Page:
Duration of Child Support in Arizona – How Long Do You Have to Pay?
When a parent is ordered to pay child support, their obligation continues until the youngest child subject to the order turns age 18. However, if the youngest child turns age 18 while in highschool, the child support obligation continues until that child graduates or turns age 19, whichever happens sooner. In other words, while child support does not automatically end at age 18 if a child is in highschool, it usually does not continue past age 19.
If you are the parent who pays child support, you will need to file a petition to terminate the order. In some cases, a child support order may continue until the child completes college. Similarly, the support payments might continue beyond age 18 if the child is disabled.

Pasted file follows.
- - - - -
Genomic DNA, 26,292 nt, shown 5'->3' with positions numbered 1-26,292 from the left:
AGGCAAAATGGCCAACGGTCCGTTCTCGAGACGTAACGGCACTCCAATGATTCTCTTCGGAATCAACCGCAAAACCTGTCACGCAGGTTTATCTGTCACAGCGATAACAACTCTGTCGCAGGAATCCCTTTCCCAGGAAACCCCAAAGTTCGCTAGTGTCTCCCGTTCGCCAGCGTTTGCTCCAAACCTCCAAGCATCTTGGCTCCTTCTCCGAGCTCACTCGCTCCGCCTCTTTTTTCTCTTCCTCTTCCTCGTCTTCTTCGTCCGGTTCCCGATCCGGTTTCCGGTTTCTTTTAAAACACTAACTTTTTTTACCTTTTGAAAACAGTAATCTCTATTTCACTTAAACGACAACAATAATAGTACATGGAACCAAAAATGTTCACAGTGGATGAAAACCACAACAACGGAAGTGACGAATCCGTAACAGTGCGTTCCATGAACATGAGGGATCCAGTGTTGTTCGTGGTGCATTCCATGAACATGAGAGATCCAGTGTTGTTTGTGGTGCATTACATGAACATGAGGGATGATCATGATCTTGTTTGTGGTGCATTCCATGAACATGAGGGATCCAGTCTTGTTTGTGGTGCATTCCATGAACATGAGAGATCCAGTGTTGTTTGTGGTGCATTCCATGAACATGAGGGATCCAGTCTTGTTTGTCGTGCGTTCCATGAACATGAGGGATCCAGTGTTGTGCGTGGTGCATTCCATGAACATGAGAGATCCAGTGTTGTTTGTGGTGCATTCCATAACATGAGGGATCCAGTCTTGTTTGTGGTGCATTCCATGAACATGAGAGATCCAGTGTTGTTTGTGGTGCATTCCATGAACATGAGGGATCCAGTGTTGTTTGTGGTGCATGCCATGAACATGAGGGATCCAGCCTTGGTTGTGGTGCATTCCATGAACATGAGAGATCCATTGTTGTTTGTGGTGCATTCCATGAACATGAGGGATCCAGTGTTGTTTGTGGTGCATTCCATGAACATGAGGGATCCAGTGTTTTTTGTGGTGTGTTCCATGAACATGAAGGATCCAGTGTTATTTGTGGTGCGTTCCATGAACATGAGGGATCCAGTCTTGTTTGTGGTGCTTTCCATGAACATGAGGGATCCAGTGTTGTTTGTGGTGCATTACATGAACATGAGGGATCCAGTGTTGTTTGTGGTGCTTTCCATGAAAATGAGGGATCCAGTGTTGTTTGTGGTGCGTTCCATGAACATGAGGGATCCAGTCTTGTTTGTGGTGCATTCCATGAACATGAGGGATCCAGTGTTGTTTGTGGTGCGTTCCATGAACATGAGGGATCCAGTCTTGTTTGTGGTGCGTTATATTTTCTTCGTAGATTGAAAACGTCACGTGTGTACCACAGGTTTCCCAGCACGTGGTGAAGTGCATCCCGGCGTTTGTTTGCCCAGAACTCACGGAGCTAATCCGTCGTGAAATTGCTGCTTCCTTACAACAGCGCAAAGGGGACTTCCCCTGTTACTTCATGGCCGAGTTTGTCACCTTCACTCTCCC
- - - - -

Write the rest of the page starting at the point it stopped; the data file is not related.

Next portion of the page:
Child Support Orders for Disabled Children
Under ARS 25-320(E), child support may be ordered to continue into a child’s adulthood when the child becomes disabled while still a minor and will not be capable of supporting himself or herself without help.
In this situation, child support might be ordered to be paid to the child directly or to the parent who provides care for the child as an adult.
Factors Used to Determine Child Support
The factors a court must consider when calculating child support are found in ARS 25-320(D) and include the following:
- The needs and resources of the child
- The needs and resources of the child’s custodial parent
- The relative incomes of both parents
- The parent with whom the child primarily resides
- What the child’s life would have been like if the parents had stayed together
- The child’s education
- The needs and resources of the non-custodial parent